Cox proportional hazards models were used to describe survival for the residents who had multiple hospitalizations based on the discharge date of the first (index) hospitalization. For comparison, we generated a survival curve in the absence of these complications using a competing risk model. This model examines the overall survival of NH residents accounting for the contributions of persons with 2 or more of these complications to overall survival up to the point of the second complication, when they are censored.
Median survival time was based on these risk-adjusted models for age, sex, race/ethnicity, Cognitive Performance Score, activities of daily living score, the Changes in Health, End-stage disease, Symptoms and Signs scale score,4 and the presence of a do-not-resuscitate order. Race/ethnicity was based on the Minimum Data Set assessment. The institutional review board at Brown University approved this research with waiver of consent. Analyses were performed using Stata version 12 (StataCorp).5
Between 2000 and 2008, 1.3 million NH residents (mean [SD] age, 84.5 [7.5] years; 71.2% were female; 10.2% were black) attained a Cognitive Performance Score of 4, 5, or 6 and survived at least 30 days after that assessment. During the course of 1 year, there were 2 or more hospitalizations for pneumonia in 1.78% (95% CI, 1.76%-1.81%); UTI in 4.33% (95% CI, 4.29%-4.37%); septicemia in 1.58% (95% CI, 1.54%-1.58%); and dehydration in 3.49% (95% CI, 3.45%-3.52%).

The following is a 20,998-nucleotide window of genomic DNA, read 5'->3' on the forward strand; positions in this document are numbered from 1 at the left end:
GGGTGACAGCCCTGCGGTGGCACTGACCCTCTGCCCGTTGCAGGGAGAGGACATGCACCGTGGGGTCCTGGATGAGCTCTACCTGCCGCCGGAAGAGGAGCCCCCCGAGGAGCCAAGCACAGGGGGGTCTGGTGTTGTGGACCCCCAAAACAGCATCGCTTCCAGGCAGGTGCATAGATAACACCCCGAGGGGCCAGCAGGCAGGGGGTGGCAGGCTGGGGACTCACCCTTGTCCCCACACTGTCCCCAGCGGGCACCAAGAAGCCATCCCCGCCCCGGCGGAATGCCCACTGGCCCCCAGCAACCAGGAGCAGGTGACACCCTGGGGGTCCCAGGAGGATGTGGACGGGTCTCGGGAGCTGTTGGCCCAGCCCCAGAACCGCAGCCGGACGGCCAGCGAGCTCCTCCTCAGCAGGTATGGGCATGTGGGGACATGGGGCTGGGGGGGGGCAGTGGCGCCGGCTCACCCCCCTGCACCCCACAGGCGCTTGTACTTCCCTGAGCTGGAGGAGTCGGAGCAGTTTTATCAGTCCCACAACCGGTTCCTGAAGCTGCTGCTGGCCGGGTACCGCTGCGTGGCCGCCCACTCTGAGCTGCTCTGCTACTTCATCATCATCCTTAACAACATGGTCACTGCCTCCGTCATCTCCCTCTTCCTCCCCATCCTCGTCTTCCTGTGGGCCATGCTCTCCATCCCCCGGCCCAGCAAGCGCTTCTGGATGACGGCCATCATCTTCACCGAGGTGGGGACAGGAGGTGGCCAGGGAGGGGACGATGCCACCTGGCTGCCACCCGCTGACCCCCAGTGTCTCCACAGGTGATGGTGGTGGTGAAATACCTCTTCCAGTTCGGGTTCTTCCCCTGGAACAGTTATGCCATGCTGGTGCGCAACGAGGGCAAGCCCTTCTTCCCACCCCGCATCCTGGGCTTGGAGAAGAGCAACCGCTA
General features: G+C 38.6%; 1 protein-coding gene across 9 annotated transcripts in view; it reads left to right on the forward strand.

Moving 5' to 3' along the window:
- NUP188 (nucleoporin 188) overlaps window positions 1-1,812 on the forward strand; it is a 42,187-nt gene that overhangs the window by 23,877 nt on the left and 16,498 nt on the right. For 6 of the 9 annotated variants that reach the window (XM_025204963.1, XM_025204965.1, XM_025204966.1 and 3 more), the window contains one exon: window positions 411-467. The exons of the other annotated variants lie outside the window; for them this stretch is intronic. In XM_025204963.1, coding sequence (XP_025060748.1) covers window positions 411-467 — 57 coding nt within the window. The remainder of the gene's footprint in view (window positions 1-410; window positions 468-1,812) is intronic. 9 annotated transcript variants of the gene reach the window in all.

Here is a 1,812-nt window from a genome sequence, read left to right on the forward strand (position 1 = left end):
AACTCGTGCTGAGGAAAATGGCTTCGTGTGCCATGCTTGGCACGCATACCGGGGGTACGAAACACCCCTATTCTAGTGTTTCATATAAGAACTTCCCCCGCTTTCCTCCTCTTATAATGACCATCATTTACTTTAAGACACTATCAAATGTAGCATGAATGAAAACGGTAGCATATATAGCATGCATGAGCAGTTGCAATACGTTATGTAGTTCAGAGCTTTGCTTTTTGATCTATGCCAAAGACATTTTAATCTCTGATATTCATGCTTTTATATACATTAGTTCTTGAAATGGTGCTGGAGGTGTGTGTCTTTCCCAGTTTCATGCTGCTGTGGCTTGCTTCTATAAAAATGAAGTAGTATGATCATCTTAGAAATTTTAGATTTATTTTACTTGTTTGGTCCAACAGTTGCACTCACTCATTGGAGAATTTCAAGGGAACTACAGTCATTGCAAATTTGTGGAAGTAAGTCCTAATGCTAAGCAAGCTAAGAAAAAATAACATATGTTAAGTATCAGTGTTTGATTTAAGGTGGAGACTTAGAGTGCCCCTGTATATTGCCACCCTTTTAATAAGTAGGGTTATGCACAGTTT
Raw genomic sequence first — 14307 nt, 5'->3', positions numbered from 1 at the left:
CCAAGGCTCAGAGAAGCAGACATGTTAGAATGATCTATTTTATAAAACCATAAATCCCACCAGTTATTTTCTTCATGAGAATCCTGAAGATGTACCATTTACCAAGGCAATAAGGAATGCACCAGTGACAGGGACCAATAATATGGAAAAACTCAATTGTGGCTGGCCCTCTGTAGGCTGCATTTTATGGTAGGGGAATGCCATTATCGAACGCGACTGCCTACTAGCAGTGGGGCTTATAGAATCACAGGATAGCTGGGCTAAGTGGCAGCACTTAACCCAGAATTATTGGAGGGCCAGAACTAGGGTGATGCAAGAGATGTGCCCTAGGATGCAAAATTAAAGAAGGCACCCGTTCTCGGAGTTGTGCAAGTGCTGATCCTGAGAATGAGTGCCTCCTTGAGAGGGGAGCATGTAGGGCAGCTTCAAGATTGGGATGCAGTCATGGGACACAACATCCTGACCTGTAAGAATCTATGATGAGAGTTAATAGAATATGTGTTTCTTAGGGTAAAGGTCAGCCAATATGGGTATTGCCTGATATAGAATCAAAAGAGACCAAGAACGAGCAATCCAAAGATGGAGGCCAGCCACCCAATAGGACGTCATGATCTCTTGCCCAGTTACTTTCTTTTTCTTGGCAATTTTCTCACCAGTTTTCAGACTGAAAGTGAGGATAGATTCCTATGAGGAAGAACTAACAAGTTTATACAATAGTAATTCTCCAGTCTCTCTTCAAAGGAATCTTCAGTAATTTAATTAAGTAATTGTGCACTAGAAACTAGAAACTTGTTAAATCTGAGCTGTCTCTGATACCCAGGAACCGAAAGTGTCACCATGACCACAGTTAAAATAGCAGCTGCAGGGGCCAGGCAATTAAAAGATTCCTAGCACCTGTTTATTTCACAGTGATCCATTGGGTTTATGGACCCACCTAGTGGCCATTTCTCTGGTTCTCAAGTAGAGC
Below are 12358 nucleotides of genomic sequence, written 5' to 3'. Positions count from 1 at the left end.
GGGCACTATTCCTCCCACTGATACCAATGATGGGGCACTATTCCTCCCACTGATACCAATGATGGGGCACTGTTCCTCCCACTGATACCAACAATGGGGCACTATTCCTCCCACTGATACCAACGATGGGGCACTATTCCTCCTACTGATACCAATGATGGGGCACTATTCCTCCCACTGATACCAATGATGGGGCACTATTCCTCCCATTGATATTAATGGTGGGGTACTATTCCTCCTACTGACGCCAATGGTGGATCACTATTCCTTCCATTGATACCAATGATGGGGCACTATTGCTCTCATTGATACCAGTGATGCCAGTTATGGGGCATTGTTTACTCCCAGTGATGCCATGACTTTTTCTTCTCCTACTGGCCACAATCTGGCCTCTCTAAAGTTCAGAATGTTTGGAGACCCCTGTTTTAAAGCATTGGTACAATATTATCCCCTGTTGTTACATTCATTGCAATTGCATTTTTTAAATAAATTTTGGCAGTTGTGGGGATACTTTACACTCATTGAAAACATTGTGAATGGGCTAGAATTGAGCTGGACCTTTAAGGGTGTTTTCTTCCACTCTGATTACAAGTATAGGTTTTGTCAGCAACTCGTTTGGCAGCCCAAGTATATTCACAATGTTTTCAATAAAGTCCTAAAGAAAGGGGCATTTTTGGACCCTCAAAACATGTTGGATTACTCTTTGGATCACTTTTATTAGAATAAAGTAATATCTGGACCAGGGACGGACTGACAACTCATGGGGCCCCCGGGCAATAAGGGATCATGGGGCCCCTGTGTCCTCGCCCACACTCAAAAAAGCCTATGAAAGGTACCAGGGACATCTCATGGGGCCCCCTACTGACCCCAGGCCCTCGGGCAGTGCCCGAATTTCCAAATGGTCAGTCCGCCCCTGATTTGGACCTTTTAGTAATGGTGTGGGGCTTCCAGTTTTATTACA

The Figure presents the adjusted 180-day survival for those with 2 or more complications that define a burdensome transition. Compared with overall survival (476 [95% CI, 475-478] days), the adjusted survival was significantly lower for all of the burdensome transitions: pneumonia, 95 (95% CI, 93-97) days; UTI, 146 (95% CI, 143-148) days; dehydration or malnutrition, 111 (95% CI, 109-113) days; and septicemia, 89 (95% CI, 87-90) days.
Nursing home residents with advanced cognitive impairment who underwent multiple hospitalizations for the same infections or dehydration had poor survival. Prior research suggests that these common complications of dementia can be treated with the same efficacy in the NH.6 Future research is needed to understand whether these transitions are based on financial incentives, poor communication, or a lack of resources needed to diagnose and treat a NH resident.